Wednesday, October 2, 2019
On the Origin of Adaptations: Rethinking Fidelity Discourse and Success -- Biologically :: Article Review, Bortolotti, Hutcheon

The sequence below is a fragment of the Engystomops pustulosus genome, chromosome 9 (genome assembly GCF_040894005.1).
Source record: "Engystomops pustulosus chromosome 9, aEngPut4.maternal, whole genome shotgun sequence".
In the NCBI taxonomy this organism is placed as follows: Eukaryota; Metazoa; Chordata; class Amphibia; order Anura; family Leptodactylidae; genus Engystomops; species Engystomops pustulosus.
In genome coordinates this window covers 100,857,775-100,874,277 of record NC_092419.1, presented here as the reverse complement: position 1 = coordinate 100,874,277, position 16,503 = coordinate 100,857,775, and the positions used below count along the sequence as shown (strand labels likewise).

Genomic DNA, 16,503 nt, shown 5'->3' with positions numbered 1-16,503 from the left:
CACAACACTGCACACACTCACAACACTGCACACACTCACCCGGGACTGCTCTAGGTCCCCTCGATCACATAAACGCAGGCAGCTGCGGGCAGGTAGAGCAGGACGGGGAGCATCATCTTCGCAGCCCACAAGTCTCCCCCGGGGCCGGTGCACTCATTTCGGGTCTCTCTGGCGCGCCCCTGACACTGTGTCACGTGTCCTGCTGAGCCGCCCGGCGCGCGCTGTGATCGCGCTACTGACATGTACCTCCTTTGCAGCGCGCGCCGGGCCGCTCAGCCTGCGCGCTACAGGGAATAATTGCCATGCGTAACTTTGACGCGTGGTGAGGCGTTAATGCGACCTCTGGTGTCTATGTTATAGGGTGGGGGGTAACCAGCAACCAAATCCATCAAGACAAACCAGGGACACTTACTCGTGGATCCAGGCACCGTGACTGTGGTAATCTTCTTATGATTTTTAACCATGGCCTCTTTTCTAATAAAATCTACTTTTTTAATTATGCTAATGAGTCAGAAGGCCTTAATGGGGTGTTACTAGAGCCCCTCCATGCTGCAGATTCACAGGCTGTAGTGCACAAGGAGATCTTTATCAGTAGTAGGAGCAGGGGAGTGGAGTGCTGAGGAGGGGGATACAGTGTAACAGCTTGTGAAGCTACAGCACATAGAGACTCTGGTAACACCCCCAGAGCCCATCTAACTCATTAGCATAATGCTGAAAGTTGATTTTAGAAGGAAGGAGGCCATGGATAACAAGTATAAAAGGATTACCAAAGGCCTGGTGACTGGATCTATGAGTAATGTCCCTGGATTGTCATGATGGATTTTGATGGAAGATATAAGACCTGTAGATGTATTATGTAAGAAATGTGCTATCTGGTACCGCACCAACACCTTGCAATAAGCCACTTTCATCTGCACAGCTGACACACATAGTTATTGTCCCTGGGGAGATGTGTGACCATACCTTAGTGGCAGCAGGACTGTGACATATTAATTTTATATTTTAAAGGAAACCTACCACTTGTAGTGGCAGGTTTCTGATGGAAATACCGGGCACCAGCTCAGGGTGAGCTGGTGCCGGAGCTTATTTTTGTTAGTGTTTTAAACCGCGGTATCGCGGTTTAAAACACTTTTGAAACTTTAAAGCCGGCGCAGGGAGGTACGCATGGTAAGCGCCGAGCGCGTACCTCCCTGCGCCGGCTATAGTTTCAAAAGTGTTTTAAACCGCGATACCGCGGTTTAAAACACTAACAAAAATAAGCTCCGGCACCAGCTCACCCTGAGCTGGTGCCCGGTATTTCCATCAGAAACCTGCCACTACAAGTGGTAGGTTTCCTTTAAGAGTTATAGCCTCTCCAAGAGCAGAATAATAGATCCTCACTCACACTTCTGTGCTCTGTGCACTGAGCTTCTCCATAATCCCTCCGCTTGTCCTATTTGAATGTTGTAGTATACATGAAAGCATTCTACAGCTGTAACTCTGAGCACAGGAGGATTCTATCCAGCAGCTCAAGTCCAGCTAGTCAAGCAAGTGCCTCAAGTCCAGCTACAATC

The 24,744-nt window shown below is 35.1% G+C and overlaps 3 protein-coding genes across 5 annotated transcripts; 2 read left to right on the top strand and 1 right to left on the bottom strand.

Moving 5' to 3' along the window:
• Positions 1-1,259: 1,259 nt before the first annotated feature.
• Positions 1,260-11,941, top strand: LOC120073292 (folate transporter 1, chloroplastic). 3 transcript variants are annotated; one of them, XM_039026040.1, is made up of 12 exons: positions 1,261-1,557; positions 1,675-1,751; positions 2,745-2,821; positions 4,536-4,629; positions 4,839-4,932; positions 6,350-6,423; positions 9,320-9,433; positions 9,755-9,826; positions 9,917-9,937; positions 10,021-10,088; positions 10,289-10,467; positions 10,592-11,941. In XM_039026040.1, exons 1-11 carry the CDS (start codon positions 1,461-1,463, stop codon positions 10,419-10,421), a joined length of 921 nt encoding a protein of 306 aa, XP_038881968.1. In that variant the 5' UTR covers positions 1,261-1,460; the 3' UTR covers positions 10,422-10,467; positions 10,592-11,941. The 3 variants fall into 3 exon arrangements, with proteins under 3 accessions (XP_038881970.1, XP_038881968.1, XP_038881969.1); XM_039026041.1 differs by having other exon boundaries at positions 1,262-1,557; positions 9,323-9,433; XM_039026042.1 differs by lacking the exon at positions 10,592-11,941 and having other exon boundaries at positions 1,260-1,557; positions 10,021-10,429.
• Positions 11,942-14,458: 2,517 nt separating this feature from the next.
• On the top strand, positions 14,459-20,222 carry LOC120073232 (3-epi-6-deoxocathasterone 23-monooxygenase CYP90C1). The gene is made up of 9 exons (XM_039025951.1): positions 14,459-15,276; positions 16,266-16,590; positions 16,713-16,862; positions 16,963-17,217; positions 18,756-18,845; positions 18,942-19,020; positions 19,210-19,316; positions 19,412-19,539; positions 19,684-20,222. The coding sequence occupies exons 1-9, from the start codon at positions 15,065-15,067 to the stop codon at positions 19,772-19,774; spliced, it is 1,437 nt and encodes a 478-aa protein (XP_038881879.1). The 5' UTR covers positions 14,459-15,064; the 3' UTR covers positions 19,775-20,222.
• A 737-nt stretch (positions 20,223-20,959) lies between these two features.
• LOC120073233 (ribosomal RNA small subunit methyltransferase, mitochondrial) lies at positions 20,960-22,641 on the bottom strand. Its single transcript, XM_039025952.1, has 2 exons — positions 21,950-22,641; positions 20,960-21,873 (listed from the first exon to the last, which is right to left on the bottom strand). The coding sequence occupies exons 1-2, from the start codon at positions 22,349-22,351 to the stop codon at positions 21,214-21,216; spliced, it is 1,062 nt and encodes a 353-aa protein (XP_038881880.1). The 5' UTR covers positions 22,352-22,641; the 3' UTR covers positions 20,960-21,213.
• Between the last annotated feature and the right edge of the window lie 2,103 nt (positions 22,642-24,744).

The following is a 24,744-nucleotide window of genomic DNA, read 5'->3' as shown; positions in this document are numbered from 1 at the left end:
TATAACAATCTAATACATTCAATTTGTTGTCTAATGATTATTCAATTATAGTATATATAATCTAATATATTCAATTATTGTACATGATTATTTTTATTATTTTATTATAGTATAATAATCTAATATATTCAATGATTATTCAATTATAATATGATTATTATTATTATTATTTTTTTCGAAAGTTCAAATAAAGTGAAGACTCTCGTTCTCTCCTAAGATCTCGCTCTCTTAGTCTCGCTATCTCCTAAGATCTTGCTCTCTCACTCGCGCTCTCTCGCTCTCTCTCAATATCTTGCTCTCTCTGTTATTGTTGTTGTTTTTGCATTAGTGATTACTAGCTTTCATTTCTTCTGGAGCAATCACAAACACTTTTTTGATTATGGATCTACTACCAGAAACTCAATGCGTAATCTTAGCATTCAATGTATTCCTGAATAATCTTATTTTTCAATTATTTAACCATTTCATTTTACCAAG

The article, "On the Origin of Adaptations: Rethinking Fidelity Discourse and 'Success' -- Biologically," written by Gary R. Bortolotti and Linda Hutcheon criticizes the habit of using fidelity as the defining characteristic in deciding if an adaptation is a success or a failure. Bortolotti and Hutcheon posit a new system of evaluation by borrowing from the discipline of evolutionary biology. Namely, the success of an adaptation is to be judged by it's efficiency in perpetuating narrative. In evolutionary terms adaptations are predicated on survival of the fittest -the strongest narratives are the ones that adapt to their environments and replicate: by changing for different mediums, time periods, and societies they better insure the chances that the narrative will survive. The article begins with the claim from the movie Adaptation that, "adaptation is a profound process, which means you try and figure out how to thrive in the world" (443). While the authors acknowledge that the context of the film might give the impression of this being an ironic statement, in truth the opposite is true: adaptation really is pivotal to the continued survival of a narrative. The manifest problem with adaptation theory, according to Bortolotti and Hutcheon is the tendency of critics to judge adaptations as good or bad based upon the level of fidelity they maintain with the source text. Altering a source text is not a bad thing -- it is necessary. Bortolotti and Hutcheon both describe transformation of source texts as, "a common and persistent way that humans have always told and retold stories" (444). Critic Thomas Leitch agrees with this judgment and states, "every text offers itself as an invitation to be re-written" (16). But if re-writing a source text is a necessary and beneficial thing then what system of judgment should be used to replace the fidelity criterion? Bortolotti and Hutcheon suggest embracing the scientific framework of post-Darwin biology to judge adaptations. Biologically changing or mutating is necessary for a the survival of a species: creatures who cannot adapt to new environments or circumstances will die out. As stated in the article both stories and organisms share the common need to, "replicate and change" (446). The question arises, then, on how much change can be made before a story is no longer an adaptation. When does it become its own story rather than the re-telling of a source text. Critics Hutcheon and Bortolotti claim that adaptations may change many things and still maintain their status as an adaptation as long the core narrative remains in tact.